We’ve had the opportunity to partner with a really amazing program called the Manitoba Indigenous Doula Initiative – a group of women who are working to promote traditional Indigenous child birth/parenting teachings and incorporate them into a training program for doulas. The result is more Indigenous doulas who are able to support Indigenous moms and families in a traditional way.
The Winnipeg Boldness Project and Mount Carmel Clinic were able to support them in piloting Wiiji’idiwag Ikwewag Sacred Circle of New Life Program as one of our small scale prototypes. We attended their graduation ceremony recently and were very honoured to be able to cheer on such a great group of women as they received their certificates of completion.
Through this pilot training, they were able to garner attention for their program and secured funding in the amount of $835,000 in partnership with the Dr. Jaime Cidro from the University of Winnipeg, the University of Manitoba, and Nanaandawewigamig (First Nations Health and Social Secretariat of Manitoba). They’ll be working on training women on First Nation reserves in order to better support women in their own communities who are forced to fly to Winnipeg to give birth. You can read more about their grant here.
A couple of the women who attended the training program wanted to share in their own words their experiences as doulas. Here are their stories:
To move forward sometimes we need to look back.
And then she thanked me…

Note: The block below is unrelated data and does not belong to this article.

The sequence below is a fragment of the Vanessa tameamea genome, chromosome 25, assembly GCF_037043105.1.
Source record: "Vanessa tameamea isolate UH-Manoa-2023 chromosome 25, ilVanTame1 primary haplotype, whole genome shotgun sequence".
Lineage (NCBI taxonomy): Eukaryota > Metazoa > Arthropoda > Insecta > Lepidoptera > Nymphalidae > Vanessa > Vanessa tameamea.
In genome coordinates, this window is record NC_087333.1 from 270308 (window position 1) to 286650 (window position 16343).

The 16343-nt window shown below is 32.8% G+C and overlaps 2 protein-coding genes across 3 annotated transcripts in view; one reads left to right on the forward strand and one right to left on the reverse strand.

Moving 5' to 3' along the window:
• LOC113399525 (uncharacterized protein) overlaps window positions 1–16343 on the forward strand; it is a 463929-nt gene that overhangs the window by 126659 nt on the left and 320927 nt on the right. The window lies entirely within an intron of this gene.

So many thoughts and feelings are going through my mind. I feel frozen and unable to move or think. Maybe this was a huge mistake and I should just leave. I don’t feel worthy of this task. Okay – just focus. I recognise that I am panicking, and I take some deep breaths. The feelings subside.
I do my best to regain my composure and calm down. I call upon my spirit to help me and I pray for the grandmothers to work though me — to renew my blood memory and to draw on the ancient knowledge of women for women. I ask to recall the reading, the discussions, the teachings, and all the energy from our Indigenous Doula training.
Okay, its time. Get in there.
I join them by the bed and she’s in the zone. She’s so focused, breathing and concentrating. Her supports are encouraging, telling her how proud they are of her. The health care providers are awesome and are reassuring and guiding her. I hear them saying she’s at seven centimetres and she’s almost fully effaced. That’s awesome I tell her – so much progress. We encourage her to relax between contractions. We stay close to her surrounding her with love and support. It’s so hard she says. You’re doing it I tell her. Keep it up.
I witness the transition in her. She has realised the strength of her mind, body, and spirit, and they all know what to do. I hear them say she’s at ten centimetres and fully effaced. It’s time to push!
I hear the deep breaths and the soft moan as she starts to push. She’s concentrating and holding it. “Awesome,” says the provider. “Now rest until the next one.”
They come quickly and gain in strength. Again she breathes and softly grunts as she puts her energy into the child’s journey. I see the head says the provider – look at the hair! We are all are in awe. It’s almost time to meet your baby we say. Deep breaths and push! Push!
The head is out. Gently now – and there she comes! I see her face, her shoulders, her hips and her legs and toes! She’s here! The provider places baby on mom’s chest. Congratulations she says. I stand back as both mom and support take their first looks at this child they have waited for. It seemed like it took so long but it was just moments. I hear her tiny cries. She’s beautiful.
I bow my head in gratitude for all that has occurred tonight. As she’s birthed her baby, I have birthed my doula self. I’ve been part of a sacred miracle! It’s changed my life and filled my heart! And then she thanked me.